Selling well in the categories Travel>Israel (#5!) and Biography/Memoir, in ebook and paperback, is Who Am I and Where is Home?: An American Woman in 1931 Palestine, by Andrea Jackson. Ms. Jackson’s Brooklyn-born mother Celia, an idealistic Zionist, lived in Palestine for a year when young single women didn’t do that, and Celia’s letters, and those from family and friends, all survive. The letters also expose a love triangle that altered the destinies of all involved.
The challenge for the author was how to interest an audience in her mother’s old letters. First we determined their value for readers. What was this story about, and who might care? Or should the Ms. Jackson narrate the story and call it fiction?
Oh no, oh no, I said. Nonfiction sells much better.
These well-written letters qualified as historical documents, available nowhere else, about a lively young Jewish-American woman’s life and work in Palestine during the 1930s. Her love triangle, growing ever more intense, could serve as a very personal and suspenseful “subplot.”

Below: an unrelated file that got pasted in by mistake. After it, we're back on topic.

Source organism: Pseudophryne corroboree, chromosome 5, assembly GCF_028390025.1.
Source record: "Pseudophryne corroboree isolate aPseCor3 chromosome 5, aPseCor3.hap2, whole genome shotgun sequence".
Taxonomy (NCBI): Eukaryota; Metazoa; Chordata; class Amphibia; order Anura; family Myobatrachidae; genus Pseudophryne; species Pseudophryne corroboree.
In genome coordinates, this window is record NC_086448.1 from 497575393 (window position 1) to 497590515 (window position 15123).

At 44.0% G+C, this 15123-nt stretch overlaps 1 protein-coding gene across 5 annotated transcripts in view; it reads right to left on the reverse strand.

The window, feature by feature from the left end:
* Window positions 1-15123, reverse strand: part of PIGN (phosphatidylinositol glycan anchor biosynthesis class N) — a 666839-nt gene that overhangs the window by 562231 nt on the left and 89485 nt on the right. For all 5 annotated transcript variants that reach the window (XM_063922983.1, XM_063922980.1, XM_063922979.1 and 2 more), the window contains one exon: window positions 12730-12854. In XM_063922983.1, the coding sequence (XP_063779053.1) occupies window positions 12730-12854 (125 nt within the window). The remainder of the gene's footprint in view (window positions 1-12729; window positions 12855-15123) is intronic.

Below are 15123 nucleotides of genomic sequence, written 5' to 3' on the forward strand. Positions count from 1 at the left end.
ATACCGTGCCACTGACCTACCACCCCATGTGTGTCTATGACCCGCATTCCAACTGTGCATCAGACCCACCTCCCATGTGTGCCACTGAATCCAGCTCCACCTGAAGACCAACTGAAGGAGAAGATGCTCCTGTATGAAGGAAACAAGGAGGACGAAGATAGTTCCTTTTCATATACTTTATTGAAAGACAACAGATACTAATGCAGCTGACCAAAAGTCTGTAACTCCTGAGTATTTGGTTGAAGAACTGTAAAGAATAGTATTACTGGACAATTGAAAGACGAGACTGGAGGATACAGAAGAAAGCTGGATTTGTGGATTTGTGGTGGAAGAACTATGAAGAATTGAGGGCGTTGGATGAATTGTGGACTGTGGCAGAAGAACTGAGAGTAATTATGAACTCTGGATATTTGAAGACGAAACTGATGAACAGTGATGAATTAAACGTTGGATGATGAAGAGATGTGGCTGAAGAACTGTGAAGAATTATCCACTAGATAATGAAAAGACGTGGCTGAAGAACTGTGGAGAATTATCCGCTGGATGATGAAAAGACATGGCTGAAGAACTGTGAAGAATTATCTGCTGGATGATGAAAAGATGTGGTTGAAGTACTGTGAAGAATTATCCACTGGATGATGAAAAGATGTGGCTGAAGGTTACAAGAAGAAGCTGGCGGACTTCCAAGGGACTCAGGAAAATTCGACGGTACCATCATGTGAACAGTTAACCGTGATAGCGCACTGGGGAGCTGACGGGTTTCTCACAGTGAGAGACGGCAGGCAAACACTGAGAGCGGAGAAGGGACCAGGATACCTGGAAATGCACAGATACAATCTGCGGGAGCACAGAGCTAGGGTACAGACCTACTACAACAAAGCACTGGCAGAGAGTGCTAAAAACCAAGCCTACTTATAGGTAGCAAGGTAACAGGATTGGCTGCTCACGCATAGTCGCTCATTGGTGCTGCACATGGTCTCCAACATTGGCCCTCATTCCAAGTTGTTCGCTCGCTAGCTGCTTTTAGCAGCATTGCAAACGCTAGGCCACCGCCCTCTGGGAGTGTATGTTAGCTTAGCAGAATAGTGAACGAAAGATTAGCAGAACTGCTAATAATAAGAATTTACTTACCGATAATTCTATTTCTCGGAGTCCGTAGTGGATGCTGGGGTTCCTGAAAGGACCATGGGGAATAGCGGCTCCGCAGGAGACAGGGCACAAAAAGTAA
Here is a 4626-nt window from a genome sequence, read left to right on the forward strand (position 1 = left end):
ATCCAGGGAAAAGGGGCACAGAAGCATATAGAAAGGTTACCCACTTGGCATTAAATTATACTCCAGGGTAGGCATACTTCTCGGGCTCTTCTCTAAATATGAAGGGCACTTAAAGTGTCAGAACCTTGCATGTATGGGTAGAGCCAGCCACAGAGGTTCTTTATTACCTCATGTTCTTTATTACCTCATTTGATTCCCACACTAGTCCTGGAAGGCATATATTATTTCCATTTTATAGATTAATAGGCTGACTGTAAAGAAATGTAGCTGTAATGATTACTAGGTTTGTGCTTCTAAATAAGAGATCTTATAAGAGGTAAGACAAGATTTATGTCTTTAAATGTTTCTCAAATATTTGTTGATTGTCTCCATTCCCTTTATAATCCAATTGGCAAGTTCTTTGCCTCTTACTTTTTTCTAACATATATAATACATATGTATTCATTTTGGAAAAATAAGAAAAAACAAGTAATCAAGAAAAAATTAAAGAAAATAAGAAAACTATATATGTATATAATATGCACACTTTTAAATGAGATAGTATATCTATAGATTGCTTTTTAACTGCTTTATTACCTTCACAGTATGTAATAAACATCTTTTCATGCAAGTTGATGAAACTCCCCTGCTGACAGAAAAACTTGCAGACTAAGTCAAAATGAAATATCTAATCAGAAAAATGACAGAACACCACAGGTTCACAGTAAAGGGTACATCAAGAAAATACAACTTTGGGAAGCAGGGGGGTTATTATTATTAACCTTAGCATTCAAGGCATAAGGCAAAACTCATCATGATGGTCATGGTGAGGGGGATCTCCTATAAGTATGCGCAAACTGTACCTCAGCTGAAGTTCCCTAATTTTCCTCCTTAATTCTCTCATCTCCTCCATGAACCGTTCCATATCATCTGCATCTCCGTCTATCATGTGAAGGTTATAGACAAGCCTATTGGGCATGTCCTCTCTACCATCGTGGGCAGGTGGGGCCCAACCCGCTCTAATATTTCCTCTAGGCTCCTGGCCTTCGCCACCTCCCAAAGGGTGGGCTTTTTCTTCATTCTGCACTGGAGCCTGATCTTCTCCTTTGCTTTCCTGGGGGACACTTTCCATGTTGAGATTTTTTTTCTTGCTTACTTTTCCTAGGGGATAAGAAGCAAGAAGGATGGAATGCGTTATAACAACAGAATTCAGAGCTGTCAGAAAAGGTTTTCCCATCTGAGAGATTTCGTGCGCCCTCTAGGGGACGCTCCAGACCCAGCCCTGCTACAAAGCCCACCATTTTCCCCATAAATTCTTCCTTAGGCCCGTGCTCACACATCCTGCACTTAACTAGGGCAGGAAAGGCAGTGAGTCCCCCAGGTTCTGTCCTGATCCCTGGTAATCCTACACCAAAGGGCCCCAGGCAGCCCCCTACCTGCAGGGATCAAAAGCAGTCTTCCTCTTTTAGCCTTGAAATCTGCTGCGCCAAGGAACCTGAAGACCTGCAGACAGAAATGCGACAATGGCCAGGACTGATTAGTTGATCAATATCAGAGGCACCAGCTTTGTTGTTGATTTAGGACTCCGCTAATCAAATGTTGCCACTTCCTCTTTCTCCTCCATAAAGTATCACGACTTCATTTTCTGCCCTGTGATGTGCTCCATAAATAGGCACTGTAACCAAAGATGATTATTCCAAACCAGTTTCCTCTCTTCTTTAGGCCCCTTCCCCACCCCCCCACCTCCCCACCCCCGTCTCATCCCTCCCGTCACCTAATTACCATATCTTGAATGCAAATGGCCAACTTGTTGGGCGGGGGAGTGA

Now we had a focus and possible readerships who might be interested in:
· that era in Palestine, and Israel’s development and infrastructure--in which Celia was very much involved
· Jewish activists in Depression-era New York
· pioneering young Jewish women
· twentieth-century American Zionism
· social pressures on politically active women
· portraits/memoirs from that social class and generation
Ms. Jackson, a retired lawyer and a writer, edited the letters accordingly. Most letters to Celia from her family (“When are you coming home?”) were cut. It’s natural to want family photos in a book about your family, but it’s not good for the book, so I advised reducing the number of photos. Fictionalized portions and author commentary woven throughout the draft became the final three chapters, powerfully answering the reader’s inevitable question, “What happened after Celia came home?”
The author and I worked hard to find a book title that would “say it all,” accurately reflecting the content and maximizing its appeal to our array of target audiences. One of nonfiction’s most popular tricks is the subtitle. Who Am I and Where is Home? captured Celia’s search for meaning, and also her youth and personality: those are questions only yearning young people ask. The subtitle then had to say everything about the text’s historical and social context: who, what, when, where. With An American Woman in 1931 Palestine we nailed it.
Ms. Jackson chose a cover both attractive and apt. The book designer, Cathy Wood, did a great job; the book’s interior is gorgeous, easy to read, the typeface not too small: a product worthy of all the human experience that went into it.